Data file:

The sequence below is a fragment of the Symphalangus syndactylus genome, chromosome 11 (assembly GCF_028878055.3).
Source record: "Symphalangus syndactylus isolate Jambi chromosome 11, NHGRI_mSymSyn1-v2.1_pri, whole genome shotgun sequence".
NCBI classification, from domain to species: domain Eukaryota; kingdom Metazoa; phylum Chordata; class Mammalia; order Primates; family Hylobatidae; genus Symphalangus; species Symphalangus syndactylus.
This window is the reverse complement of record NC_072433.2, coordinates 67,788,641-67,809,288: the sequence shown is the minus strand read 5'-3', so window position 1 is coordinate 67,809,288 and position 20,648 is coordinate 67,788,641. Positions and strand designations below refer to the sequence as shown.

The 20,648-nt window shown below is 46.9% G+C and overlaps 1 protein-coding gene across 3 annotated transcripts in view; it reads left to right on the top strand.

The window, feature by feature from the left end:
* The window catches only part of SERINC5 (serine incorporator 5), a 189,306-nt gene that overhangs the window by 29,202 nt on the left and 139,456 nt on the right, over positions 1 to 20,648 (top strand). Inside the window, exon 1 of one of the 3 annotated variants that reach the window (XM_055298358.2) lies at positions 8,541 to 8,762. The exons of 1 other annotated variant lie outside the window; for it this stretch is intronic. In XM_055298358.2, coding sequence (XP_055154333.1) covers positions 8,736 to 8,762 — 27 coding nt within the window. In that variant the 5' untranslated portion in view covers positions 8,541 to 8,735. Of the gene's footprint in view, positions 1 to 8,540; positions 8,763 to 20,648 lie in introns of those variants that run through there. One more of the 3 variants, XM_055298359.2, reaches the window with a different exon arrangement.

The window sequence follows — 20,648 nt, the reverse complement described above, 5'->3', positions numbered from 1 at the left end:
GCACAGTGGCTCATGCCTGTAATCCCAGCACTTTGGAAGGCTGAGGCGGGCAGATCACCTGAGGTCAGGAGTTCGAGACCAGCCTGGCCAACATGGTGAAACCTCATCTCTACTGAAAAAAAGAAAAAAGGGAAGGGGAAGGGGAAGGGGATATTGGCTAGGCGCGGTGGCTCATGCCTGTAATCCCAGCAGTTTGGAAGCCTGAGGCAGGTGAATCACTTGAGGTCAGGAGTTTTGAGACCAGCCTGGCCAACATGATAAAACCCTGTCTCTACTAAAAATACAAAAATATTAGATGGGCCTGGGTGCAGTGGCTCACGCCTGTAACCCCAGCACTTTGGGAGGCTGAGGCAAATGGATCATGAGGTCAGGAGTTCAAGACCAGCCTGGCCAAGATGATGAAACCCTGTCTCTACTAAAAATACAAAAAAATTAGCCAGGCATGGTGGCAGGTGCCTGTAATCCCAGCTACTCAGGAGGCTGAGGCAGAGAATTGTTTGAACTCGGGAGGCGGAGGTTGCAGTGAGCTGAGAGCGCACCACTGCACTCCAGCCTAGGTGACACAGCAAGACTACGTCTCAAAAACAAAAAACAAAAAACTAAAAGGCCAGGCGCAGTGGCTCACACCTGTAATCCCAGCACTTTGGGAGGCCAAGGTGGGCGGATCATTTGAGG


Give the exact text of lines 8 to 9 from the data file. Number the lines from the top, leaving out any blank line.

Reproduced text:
The window sequence follows — 20,648 nt, the reverse complement described above, 5'->3', positions numbered from 1 at the left end:
GCACAGTGGCTCATGCCTGTAATCCCAGCACTTTGGAAGGCTGAGGCGGGCAGATCACCTGAGGTCAGGAGTTCGAGACCAGCCTGGCCAACATGGTGAAACCTCATCTCTACTGAAAAAAAGAAAAAAGGGAAGGGGAAGGGGAAGGGGATATTGGCTAGGCGCGGTGGCTCATGCCTGTAATCCCAGCAGTTTGGAAGCCTGAGGCAGGTGAATCACTTGAGGTCAGGAGTTTTGAGACCAGCCTGGCCAACATGATAAAACCCTGTCTCTACTAAAAATACAAAAATATTAGATGGGCCTGGGTGCAGTGGCTCACGCCTGTAACCCCAGCACTTTGGGAGGCTGAGGCAAATGGATCATGAGGTCAGGAGTTCAAGACCAGCCTGGCCAAGATGATGAAACCCTGTCTCTACTAAAAATACAAAAAAATTAGCCAGGCATGGTGGCAGGTGCCTGTAATCCCAGCTACTCAGGAGGCTGAGGCAGAGAATTGTTTGAACTCGGGAGGCGGAGGTTGCAGTGAGCTGAGAGCGCACCACTGCACTCCAGCCTAGGTGACACAGCAAGACTACGTCTCAAAAACAAAAAACAAAAAACTAAAAGGCCAGGCGCAGTGGCTCACACCTGTAATCCCAGCACTTTGGGAGGCCAAGGTGGGCGGATCATTTGAGG